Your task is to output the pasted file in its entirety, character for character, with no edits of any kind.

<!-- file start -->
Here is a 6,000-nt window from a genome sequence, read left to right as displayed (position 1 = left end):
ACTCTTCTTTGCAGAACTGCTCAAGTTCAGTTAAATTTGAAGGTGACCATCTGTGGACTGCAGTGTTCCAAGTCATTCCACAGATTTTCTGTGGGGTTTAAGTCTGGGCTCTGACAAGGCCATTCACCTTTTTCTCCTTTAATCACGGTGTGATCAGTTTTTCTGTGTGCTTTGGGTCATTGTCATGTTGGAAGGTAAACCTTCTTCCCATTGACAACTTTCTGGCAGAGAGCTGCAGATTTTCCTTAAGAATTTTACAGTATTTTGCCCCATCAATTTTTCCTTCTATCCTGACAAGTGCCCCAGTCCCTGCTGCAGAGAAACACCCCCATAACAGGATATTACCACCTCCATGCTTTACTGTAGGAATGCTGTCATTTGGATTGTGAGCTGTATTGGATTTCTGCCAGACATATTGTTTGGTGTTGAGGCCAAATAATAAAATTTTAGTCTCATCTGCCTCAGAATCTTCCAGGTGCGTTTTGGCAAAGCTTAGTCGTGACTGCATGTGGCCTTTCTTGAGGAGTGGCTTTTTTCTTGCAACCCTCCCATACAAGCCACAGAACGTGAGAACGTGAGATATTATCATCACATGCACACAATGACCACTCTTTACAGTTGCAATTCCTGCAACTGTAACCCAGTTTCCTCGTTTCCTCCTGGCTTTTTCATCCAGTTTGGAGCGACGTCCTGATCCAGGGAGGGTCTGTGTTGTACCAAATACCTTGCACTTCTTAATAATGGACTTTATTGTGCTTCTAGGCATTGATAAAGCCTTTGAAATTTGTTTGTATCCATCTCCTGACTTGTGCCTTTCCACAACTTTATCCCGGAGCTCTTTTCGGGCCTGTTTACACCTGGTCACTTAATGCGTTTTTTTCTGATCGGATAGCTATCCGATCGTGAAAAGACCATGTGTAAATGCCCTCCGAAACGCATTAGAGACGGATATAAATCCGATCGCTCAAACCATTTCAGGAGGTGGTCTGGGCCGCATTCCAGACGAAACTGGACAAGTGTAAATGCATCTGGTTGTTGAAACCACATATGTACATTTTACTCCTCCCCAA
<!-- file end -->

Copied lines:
Here is a 6,000-nt window from a genome sequence, read left to right as displayed (position 1 = left end):
ACTCTTCTTTGCAGAACTGCTCAAGTTCAGTTAAATTTGAAGGTGACCATCTGTGGACTGCAGTGTTCCAAGTCATTCCACAGATTTTCTGTGGGGTTTAAGTCTGGGCTCTGACAAGGCCATTCACCTTTTTCTCCTTTAATCACGGTGTGATCAGTTTTTCTGTGTGCTTTGGGTCATTGTCATGTTGGAAGGTAAACCTTCTTCCCATTGACAACTTTCTGGCAGAGAGCTGCAGATTTTCCTTAAGAATTTTACAGTATTTTGCCCCATCAATTTTTCCTTCTATCCTGACAAGTGCCCCAGTCCCTGCTGCAGAGAAACACCCCCATAACAGGATATTACCACCTCCATGCTTTACTGTAGGAATGCTGTCATTTGGATTGTGAGCTGTATTGGATTTCTGCCAGACATATTGTTTGGTGTTGAGGCCAAATAATAAAATTTTAGTCTCATCTGCCTCAGAATCTTCCAGGTGCGTTTTGGCAAAGCTTAGTCGTGACTGCATGTGGCCTTTCTTGAGGAGTGGCTTTTTTCTTGCAACCCTCCCATACAAGCCACAGAACGTGAGAACGTGAGATATTATCATCACATGCACACAATGACCACTCTTTACAGTTGCAATTCCTGCAACTGTAACCCAGTTTCCTCGTTTCCTCCTGGCTTTTTCATCCAGTTTGGAGCGACGTCCTGATCCAGGGAGGGTCTGTGTTGTACCAAATACCTTGCACTTCTTAATAATGGACTTTATTGTGCTTCTAGGCATTGATAAAGCCTTTGAAATTTGTTTGTATCCATCTCCTGACTTGTGCCTTTCCACAACTTTATCCCGGAGCTCTTTTCGGGCCTGTTTACACCTGGTCACTTAATGCGTTTTTTTCTGATCGGATAGCTATCCGATCGTGAAAAGACCATGTGTAAATGCCCTCCGAAACGCATTAGAGACGGATATAAATCCGATCGCTCAAACCATTTCAGGAGGTGGTCTGGGCCGCATTCCAGACGAAACTGGACAAGTGTAAATGCATCTGGTTGTTGAAACCACATATGTACATTTTACTCCTCCCCAA